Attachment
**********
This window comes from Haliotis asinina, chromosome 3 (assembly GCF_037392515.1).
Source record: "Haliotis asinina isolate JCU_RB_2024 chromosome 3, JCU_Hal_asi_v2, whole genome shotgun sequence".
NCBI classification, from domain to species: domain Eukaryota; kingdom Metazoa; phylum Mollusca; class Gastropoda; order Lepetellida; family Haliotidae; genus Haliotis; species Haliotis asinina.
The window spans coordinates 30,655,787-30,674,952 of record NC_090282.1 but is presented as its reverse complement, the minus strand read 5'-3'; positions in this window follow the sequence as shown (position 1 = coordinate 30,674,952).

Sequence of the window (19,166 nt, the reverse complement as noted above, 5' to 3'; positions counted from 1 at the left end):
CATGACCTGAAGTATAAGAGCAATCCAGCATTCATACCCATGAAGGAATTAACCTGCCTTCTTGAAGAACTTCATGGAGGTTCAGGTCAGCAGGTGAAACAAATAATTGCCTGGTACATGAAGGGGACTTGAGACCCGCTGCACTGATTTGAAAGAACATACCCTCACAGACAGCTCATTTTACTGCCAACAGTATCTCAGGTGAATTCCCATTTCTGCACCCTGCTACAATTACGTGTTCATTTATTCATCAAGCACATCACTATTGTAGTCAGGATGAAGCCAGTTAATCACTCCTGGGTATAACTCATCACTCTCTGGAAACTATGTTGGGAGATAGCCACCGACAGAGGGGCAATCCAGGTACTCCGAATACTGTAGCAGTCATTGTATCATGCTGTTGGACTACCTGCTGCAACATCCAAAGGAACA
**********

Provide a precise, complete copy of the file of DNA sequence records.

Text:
This window comes from Haliotis asinina, chromosome 3 (assembly GCF_037392515.1).
Source record: "Haliotis asinina isolate JCU_RB_2024 chromosome 3, JCU_Hal_asi_v2, whole genome shotgun sequence".
NCBI classification, from domain to species: domain Eukaryota; kingdom Metazoa; phylum Mollusca; class Gastropoda; order Lepetellida; family Haliotidae; genus Haliotis; species Haliotis asinina.
The window spans coordinates 30,655,787-30,674,952 of record NC_090282.1 but is presented as its reverse complement, the minus strand read 5'-3'; positions in this window follow the sequence as shown (position 1 = coordinate 30,674,952).

Sequence of the window (19,166 nt, the reverse complement as noted above, 5' to 3'; positions counted from 1 at the left end):
CATGACCTGAAGTATAAGAGCAATCCAGCATTCATACCCATGAAGGAATTAACCTGCCTTCTTGAAGAACTTCATGGAGGTTCAGGTCAGCAGGTGAAACAAATAATTGCCTGGTACATGAAGGGGACTTGAGACCCGCTGCACTGATTTGAAAGAACATACCCTCACAGACAGCTCATTTTACTGCCAACAGTATCTCAGGTGAATTCCCATTTCTGCACCCTGCTACAATTACGTGTTCATTTATTCATCAAGCACATCACTATTGTAGTCAGGATGAAGCCAGTTAATCACTCCTGGGTATAACTCATCACTCTCTGGAAACTATGTTGGGAGATAGCCACCGACAGAGGGGCAATCCAGGTACTCCGAATACTGTAGCAGTCATTGTATCATGCTGTTGGACTACCTGCTGCAACATCCAAAGGAACA